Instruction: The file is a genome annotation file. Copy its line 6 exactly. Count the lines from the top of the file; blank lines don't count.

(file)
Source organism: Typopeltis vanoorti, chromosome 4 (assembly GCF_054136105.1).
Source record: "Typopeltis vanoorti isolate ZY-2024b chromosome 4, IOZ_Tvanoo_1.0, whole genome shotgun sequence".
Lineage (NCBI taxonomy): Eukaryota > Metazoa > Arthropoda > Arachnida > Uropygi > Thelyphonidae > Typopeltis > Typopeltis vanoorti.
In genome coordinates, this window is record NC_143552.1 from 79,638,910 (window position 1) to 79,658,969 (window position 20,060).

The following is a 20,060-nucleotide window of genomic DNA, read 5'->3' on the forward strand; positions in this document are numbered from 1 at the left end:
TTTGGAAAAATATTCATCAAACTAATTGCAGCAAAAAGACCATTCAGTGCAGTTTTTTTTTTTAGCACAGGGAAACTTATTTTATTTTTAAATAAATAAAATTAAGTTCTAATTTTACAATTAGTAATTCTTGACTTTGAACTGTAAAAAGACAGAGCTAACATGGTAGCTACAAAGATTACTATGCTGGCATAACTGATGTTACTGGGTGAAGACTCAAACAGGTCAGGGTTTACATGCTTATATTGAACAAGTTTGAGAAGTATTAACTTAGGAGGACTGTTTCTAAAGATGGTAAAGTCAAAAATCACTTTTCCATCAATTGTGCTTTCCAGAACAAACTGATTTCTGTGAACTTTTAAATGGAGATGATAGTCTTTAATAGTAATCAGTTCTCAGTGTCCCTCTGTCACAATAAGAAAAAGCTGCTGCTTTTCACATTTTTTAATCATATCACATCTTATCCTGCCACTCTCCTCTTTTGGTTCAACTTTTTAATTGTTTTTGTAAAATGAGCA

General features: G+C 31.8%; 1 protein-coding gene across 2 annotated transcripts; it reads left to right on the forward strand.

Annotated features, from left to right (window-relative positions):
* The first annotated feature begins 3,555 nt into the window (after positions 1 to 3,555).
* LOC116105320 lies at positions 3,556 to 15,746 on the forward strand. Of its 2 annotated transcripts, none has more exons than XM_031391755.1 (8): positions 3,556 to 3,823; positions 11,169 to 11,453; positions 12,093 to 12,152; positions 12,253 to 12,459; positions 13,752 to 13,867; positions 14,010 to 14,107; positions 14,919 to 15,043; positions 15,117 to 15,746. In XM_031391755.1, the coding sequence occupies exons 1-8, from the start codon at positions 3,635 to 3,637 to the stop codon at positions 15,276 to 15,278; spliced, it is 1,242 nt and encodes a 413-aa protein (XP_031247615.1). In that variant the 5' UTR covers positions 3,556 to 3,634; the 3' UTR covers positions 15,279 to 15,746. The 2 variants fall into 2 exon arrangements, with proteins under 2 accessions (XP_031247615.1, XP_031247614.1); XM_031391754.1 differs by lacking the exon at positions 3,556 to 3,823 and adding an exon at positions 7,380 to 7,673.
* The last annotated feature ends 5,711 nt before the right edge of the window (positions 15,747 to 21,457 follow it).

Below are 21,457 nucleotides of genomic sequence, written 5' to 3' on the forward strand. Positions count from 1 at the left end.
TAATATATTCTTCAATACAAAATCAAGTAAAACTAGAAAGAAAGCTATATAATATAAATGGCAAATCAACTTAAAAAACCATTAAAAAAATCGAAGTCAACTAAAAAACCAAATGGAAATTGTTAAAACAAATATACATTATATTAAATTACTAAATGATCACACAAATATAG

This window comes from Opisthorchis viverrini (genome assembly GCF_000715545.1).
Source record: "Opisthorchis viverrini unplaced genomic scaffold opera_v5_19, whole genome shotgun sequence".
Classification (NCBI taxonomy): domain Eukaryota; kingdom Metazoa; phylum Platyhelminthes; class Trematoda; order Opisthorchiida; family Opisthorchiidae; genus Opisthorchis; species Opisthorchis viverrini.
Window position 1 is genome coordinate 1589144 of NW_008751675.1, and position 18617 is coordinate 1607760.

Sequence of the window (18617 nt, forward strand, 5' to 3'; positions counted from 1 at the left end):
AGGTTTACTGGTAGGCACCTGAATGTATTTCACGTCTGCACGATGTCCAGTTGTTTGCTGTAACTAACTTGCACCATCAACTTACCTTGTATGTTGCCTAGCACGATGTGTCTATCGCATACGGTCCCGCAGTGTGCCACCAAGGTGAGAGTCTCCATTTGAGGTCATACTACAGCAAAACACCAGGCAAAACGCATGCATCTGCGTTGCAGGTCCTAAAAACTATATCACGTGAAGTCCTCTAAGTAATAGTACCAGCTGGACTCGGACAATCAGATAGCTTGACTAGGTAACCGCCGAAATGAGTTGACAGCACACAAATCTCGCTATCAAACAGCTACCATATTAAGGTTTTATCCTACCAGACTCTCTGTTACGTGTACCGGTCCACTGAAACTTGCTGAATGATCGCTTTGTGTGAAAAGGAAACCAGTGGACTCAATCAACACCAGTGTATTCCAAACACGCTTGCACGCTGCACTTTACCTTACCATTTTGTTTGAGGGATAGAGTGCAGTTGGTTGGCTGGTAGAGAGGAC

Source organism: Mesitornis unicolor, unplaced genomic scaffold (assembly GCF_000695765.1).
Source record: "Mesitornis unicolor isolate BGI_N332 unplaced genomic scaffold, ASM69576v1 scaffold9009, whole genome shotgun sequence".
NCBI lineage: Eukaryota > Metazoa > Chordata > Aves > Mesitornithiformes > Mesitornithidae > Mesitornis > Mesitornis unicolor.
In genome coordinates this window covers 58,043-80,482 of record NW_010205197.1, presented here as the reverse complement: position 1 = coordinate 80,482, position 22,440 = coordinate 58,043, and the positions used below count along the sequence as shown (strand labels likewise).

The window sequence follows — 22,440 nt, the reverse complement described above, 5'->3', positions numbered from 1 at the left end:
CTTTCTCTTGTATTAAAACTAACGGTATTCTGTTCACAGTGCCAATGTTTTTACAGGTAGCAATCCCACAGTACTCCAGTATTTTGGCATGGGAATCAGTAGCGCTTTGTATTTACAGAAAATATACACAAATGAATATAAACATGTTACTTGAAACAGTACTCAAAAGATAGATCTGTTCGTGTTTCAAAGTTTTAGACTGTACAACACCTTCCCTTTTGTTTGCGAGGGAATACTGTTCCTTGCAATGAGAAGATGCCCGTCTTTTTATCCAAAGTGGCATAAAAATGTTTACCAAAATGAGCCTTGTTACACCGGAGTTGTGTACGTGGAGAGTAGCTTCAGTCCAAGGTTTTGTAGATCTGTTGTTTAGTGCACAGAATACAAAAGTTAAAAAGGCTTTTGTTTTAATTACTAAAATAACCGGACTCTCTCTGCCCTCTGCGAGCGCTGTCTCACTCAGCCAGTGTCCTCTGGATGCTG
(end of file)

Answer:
TTTGGAAAAATATTCATCAAACTAATTGCAGCAAAAAGACCATTCAGTGCAGTTTTTTTTTTTAGCACAGGGAAACTTATTTTATTTTTAAATAAATAAAATTAAGTTCTAATTTTACAATTAGTAATTCTTGACTTTGAACTGTAAAAAGACAGAGCTAACATGGTAGCTACAAAGATTACTATGCTGGCATAACTGATGTTACTGGGTGAAGACTCAAACAGGTCAGGGTTTACATGCTTATATTGAACAAGTTTGAGAAGTATTAACTTAGGAGGACTGTTTCTAAAGATGGTAAAGTCAAAAATCACTTTTCCATCAATTGTGCTTTCCAGAACAAACTGATTTCTGTGAACTTTTAAATGGAGATGATAGTCTTTAATAGTAATCAGTTCTCAGTGTCCCTCTGTCACAATAAGAAAAAGCTGCTGCTTTTCACATTTTTTAATCATATCACATCTTATCCTGCCACTCTCCTCTTTTGGTTCAACTTTTTAATTGTTTTTGTAAAATGAGCA